The sands of time:  Ahmed Al Qassemi brings Bedouin ways into 21st Century with Hamdan Heritage Centre Camel Trek

Hiba Khan 10/02/2016
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Known as the ‘ships of the desert’, camels have been transporting people across the world’s rugged terrain for many millennia. One of the oldest means of transport known to man, camels have crossed borders, saved lives and produced stories that have transcended generations.

Ahmed Al Qassemi’s may well be one such tale that stands the test of time. A celebrated Yemeni traveller, Al Qassemi’s wanderlust has driven him to try to trek across the globe on camelback. He has racked up a total of 40,000km so far, travelling across the whole of Africa, the Middle East, and Southeast Asia – including Malaysia and Indonesia.

His decision to travel on camelback was driven by a desire to relive the challenges faced by his ancestors and get closer to his roots; now, Al Qassemi wants to impart the wisdom he has acquired through his travels to other people.

This has led him to partner with Dubai’s Hamdan Bin Mohammed Heritage Centre in order to begin an initiative to encourage people of all nationalities and walks of life to train and trek across desert like Bedouins.

“I had the passion to see new places in my heart, so I took my camel and started crossing from one desert into another and before I knew it I had covered a distance of 40,000km on my camel,” Al Qassemi tells Sport360 through an interpreter.

He does not speak English but it has never hampered him, the trekker using natural instinct to help him avoid danger and befriend locals of the areas he has travelled to by communicating with them using signs.

The second convoy trained under Ahmed Al Qassimi are led across the desert by Mohammed Bin Taryam during the camel trek organized by Hamdan Heritage Centre.

The second convoy trained under Ahmed Al Qassimi are led across the desert by Mohammed Bin Taryam during the camel trek organized by Hamdan Heritage Centre.

“I am using my mind, although I don’t speak English I can understand what he is saying with signs. I can see if their danger on their faces and if there is a need to protect myself from the locals in any way.”

When trekking, Al Qassemi crosses the seas on ships with his camel and then continues his journey the old-fashioned way once he reaches land.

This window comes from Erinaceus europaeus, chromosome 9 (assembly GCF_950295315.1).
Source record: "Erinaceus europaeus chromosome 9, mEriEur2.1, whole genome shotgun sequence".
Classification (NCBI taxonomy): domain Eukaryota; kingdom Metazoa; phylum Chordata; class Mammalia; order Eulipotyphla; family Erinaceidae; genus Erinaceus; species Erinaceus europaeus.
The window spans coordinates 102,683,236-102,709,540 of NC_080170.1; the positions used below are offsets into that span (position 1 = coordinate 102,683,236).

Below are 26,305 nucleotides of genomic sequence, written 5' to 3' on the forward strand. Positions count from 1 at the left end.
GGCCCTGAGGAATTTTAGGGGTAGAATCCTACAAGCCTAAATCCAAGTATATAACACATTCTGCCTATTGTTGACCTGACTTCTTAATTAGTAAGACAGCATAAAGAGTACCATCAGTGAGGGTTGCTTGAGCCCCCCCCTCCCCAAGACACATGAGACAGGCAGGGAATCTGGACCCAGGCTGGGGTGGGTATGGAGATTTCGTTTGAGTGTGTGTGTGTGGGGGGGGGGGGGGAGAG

He equips himself with food and other necessities, but once he reaches another country, he tries to adapt to the local surroundings, tastes and spices to expand his understanding.

The one constant throughout is his camel and Al Qassemi teaches participants on the Hamdan Heritage Centre trek how to forge a bond with the creatures, each of which has its own distinctive personality and temperament.

“When you touch the camel, it ca detect the vibes from your heart. The camel knows if the man is good or not good, just by the touch of the hand,” Al Qassemi explains. “There is great wisdom in this creature and the strength of this animal can teach its rider a lot.”

The convoy traversed 500 km along with two female participants for the first time ever.

The convoy traversed 500 km along with two female participants for the first time ever.

Al Qassemi hopes that the camel trek will give participants a taste of Bedouin life and offer a break from the fast-paced nature of modern society.

The second trek attracted participants from all over the world, including two female participants for the first time, who successfully traversed the vast 500km route on camelback.

On February 1, the second convoy reached Dubai’s Global village to mark the end of a soul-searching journey that gives the individuals involved a brand new tale to be told.

The preparations for the next Camel trek in 2017 are already underway, visit http://www.hhc.gov.ae/en for the latest news on the upcoming events.

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On this day: February 10, 2008 – Dwain Chambers coasts to emphatic win after two-year drugs ban